Given the potpourri of items on the menu of Global Chaos, it’s a good thing that the decor is unfussy. It keeps at bay the confusion that a customer feels when confronted with options that span continents — Asian, American, European, African. Chef Chingy Patel, who has opened the restaurant, plans to revamp the menu every four months, so customers will continue to be spoilt for choice.
Despite the variety, most of the food is relatable. It will not push the boundaries of anyone’s comfort zone, although some items have been jazzed up. The Wasabi Paani Puri, for instance, has pani puri shells filled with wasabi coated paneer, mashed chickpeas, and bean sprouts, served with sweet and spicy paani in shot glasses. In the stifling heat and humidity of the city’s summer, this dish was as refreshing as a glass of nimbu pani.
The Vietnamese Summer Rolls — julienned vegetables, tofu, and glass noodles rolled into a rice paper — were a tad tasteless. This is disappointing, given the hundreds of varieties of spring rolls that one can find all over East and Southeast Asia. The Butter Garlic Prawns, which were fried in a light tempura batter and tossed in a butter and curry leaf sauce, were well-cooked and tasty, but nothing new.
From the American section, we tried the sliders, or small burgers. The non-veg variety had a filling of brined chicken, and its bun was coloured purple-black with squid ink. The veg slider was stuffed with pulled seitan, a mock meat, with the buns coloured green using spinach. We loved the buns, which were soft and chewy, and both the veg and non-veg fillings had an jammy texture that was a nice balance of sweet and spicy.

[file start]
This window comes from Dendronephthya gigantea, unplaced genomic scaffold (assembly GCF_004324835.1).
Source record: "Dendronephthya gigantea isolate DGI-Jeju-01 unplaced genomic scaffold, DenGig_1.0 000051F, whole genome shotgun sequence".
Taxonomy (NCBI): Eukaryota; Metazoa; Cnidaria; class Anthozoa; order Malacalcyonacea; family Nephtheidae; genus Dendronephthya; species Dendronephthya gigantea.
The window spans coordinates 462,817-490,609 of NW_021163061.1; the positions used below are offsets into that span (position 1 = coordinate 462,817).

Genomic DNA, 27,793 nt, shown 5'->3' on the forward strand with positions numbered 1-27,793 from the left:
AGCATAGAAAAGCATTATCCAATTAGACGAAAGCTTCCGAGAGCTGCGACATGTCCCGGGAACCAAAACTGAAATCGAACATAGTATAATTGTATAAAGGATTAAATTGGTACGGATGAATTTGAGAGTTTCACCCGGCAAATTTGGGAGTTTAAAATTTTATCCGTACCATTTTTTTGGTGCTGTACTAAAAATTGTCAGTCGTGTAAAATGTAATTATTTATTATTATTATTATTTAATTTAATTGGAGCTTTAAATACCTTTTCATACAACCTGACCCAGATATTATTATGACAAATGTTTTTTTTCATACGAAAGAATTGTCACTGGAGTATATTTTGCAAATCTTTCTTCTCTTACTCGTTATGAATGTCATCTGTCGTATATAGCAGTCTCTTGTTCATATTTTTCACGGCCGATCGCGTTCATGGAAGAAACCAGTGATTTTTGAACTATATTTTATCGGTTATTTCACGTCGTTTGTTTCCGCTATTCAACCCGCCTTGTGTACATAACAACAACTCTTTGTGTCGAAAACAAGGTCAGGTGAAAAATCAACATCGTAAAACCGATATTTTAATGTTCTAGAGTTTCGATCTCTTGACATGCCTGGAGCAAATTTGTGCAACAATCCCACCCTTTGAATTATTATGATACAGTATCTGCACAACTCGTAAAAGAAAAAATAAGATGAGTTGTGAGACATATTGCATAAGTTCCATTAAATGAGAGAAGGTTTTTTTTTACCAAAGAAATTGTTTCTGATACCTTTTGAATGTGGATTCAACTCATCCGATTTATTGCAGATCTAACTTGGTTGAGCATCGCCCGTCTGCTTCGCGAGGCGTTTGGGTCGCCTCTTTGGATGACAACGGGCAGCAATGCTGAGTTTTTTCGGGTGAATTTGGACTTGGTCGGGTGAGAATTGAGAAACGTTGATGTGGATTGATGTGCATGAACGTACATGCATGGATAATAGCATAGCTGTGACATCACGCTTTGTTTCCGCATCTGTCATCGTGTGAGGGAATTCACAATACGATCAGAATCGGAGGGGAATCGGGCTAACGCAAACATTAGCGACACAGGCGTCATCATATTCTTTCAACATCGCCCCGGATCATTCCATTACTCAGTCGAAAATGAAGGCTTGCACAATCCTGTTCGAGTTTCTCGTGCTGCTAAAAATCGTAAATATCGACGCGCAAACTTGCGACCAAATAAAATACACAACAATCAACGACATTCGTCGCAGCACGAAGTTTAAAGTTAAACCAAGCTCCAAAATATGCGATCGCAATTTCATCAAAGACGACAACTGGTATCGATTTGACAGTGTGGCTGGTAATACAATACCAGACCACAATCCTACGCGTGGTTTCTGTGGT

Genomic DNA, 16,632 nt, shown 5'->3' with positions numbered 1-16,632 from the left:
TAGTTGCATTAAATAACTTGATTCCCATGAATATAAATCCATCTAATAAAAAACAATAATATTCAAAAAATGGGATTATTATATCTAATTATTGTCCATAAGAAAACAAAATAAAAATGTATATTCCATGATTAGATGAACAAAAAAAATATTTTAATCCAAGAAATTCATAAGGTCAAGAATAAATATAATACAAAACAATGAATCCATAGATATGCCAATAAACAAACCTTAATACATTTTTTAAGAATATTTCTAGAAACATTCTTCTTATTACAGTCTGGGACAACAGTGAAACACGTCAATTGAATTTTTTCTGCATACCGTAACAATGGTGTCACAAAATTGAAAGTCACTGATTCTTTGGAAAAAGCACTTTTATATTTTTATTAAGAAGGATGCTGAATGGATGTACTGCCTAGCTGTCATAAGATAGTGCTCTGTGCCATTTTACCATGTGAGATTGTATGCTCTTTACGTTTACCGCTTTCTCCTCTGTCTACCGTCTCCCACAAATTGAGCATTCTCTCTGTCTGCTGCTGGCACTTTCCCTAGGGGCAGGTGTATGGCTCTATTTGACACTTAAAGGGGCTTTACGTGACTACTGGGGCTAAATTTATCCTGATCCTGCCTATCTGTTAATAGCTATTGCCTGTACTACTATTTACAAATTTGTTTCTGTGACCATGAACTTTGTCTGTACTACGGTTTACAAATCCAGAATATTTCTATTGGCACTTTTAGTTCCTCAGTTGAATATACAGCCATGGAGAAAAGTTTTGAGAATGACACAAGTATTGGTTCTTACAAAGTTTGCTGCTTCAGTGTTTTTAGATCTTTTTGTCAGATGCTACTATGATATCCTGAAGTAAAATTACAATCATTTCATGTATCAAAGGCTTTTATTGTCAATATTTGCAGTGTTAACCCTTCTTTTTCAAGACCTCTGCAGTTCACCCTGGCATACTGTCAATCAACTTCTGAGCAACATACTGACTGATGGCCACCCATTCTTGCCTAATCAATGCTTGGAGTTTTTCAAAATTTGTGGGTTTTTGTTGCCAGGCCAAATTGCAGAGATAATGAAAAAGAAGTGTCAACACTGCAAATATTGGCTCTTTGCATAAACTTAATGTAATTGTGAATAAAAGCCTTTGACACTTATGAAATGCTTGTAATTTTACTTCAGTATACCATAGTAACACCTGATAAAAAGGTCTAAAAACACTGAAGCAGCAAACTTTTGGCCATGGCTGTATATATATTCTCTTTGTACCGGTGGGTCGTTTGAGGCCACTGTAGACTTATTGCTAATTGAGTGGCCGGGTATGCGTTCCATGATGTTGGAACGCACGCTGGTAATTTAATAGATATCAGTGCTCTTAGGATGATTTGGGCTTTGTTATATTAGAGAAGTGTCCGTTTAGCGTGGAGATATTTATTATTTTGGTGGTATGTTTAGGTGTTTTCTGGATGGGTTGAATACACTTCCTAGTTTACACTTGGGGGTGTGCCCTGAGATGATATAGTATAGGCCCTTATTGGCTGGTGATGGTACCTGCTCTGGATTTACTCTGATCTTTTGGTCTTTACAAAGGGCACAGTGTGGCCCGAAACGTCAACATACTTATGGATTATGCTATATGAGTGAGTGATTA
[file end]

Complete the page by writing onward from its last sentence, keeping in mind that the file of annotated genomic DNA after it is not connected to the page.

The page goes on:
The best dish, without a doubt, were the Asparagus Phyllo Spears. That makes sense, given that Chef Patel started out at the César Ritz Colleges in Switzerland and claims European food as his specialty. The dish was baked perfectly; the phyllo came out crisp, buttery, and was coated in parmesan cheese, and the asparagus was crunchy and fresh. The tangy pomegranate and grenadine dip added a bright note.
Another excellent dish was the Middle Eastern Kibbeh, an Iranian kebab made of minced lamb and stuffed with bulgar wheat. It was flavourful- spiced with Sumac, coriander, and cumin- but managed to be fairly light. The addition of lamb fat, made it juicy and the meat simply melted in our mouths.
From the mains we tried the Quinoa Risotto with Native American Vegetables- namely, corn, squash, and bell peppers that had been domesticated in Mesoamerica thousands of years ago. Although lightly flavoured with delicious chipotle, a smoke-dried jalapeno, the dish was unfortunately too salty. An interesting dish to try would be the South African Bunny Chow — a vegetable curry served in a hollowed bread loaf.
After navigating a forest of options in the rest of the menu, the straightforward and minimal desserts section came as a surprise. The Hazelnut Creme Brulee was recommended to us, and with good reason. Another testament to the chef’s forte, the custard was rich and light and had a perfectly brittle caramel topping.
The restaurant is still awaiting its liquor licence, but given its location — between Fort’s commercial buzz and the Kala Ghoda shopping district — there’s no reason for the restaurant to not do well, particularly with the lunch-hour crowds.
Meal for Two: Rs 2,000
Address: 105-107, Mistry Mansion, Opposite Mumbai University, Fort, Mumbai